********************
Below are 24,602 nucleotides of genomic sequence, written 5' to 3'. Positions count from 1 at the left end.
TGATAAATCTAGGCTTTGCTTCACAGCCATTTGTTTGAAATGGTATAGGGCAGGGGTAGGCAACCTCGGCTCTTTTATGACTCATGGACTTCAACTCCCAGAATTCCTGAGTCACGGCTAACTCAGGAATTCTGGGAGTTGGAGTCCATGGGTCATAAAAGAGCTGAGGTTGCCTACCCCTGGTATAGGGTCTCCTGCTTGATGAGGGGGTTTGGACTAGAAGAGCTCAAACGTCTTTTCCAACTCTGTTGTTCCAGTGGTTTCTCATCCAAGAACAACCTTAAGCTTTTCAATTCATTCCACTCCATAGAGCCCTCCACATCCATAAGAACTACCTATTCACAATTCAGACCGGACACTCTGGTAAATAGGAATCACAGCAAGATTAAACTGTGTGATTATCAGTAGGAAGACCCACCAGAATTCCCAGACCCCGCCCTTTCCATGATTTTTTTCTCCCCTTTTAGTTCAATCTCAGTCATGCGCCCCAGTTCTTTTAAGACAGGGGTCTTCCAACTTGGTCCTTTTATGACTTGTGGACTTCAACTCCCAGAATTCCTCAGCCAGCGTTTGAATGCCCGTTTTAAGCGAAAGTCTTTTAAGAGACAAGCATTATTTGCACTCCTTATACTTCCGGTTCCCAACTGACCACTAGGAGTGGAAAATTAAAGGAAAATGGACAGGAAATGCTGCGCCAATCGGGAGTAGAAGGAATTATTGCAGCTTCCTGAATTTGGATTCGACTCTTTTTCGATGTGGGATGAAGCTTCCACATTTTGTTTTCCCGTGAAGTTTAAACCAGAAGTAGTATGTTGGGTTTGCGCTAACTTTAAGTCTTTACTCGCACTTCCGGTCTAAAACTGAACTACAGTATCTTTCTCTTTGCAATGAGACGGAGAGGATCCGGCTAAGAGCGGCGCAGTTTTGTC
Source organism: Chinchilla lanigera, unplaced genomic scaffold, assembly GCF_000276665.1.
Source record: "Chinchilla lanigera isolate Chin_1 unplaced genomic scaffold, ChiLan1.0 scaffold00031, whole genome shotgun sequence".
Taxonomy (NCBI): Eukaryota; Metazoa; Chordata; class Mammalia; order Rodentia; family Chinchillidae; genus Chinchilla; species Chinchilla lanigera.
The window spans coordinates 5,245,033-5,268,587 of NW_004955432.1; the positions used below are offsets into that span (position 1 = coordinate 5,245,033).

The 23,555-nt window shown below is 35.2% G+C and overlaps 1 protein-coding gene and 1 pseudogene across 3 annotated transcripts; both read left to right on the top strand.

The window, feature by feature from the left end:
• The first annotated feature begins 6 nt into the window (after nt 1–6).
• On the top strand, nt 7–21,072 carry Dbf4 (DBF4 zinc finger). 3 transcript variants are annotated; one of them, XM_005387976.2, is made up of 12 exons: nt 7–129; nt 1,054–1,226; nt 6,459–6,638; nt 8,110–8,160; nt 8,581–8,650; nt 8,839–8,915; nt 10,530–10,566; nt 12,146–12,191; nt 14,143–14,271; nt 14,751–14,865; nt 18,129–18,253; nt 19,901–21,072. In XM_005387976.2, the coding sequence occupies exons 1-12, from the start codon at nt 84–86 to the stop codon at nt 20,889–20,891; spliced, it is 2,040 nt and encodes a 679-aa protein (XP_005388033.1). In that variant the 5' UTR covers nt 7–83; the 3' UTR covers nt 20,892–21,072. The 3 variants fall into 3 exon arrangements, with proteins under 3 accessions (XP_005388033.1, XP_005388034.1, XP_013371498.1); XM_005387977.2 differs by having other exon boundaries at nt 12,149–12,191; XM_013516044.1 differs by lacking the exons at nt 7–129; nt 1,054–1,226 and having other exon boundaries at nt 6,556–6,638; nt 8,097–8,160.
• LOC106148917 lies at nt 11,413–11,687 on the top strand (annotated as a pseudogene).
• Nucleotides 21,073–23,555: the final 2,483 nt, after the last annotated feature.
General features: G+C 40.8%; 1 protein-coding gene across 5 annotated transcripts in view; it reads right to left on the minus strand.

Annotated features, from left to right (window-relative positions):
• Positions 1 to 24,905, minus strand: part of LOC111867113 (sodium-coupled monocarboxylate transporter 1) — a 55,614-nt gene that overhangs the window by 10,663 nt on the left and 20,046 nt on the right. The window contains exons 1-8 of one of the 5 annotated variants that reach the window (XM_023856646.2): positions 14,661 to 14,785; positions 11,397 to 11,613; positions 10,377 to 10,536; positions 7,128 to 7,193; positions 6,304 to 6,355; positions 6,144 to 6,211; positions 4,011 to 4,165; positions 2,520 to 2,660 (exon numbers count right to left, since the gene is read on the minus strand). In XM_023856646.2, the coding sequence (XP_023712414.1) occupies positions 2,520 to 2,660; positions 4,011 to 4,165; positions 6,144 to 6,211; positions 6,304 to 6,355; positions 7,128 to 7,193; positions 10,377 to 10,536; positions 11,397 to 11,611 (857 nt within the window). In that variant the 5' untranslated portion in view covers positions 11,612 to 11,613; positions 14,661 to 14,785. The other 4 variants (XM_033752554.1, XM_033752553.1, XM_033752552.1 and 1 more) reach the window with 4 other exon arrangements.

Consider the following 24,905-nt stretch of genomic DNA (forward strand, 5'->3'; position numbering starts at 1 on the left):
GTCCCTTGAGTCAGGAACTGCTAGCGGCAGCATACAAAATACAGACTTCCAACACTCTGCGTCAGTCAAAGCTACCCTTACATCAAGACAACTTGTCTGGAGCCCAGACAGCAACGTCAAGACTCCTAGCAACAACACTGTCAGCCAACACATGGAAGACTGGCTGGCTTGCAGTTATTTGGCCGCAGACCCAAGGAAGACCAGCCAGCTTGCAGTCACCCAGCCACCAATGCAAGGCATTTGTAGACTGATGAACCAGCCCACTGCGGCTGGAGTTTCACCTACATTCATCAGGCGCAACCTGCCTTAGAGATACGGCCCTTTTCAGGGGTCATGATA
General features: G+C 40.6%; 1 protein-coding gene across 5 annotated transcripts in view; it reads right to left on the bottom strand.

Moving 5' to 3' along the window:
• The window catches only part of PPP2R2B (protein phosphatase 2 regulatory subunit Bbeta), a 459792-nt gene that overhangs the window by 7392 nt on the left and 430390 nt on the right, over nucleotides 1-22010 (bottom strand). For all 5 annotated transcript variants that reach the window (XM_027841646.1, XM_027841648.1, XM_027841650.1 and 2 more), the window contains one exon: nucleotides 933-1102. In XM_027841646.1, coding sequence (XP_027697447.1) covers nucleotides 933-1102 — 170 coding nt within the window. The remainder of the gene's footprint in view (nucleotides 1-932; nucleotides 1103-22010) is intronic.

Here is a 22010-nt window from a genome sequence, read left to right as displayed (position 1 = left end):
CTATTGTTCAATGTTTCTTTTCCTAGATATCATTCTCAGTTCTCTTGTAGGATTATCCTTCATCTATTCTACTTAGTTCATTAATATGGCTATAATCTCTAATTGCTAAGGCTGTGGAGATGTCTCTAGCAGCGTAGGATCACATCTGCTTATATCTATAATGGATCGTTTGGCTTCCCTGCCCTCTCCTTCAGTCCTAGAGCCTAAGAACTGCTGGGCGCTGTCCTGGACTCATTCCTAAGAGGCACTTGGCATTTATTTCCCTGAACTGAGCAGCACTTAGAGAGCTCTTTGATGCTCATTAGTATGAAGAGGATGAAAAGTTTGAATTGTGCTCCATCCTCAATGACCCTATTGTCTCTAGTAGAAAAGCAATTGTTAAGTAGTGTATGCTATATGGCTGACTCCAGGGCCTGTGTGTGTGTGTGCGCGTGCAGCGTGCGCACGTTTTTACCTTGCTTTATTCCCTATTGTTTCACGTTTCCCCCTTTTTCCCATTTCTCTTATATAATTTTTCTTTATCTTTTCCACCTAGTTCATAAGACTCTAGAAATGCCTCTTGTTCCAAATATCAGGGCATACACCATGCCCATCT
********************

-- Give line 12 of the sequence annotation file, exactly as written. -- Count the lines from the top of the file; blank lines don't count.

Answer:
• Nucleotides 21,073–23,555: the final 2,483 nt, after the last annotated feature.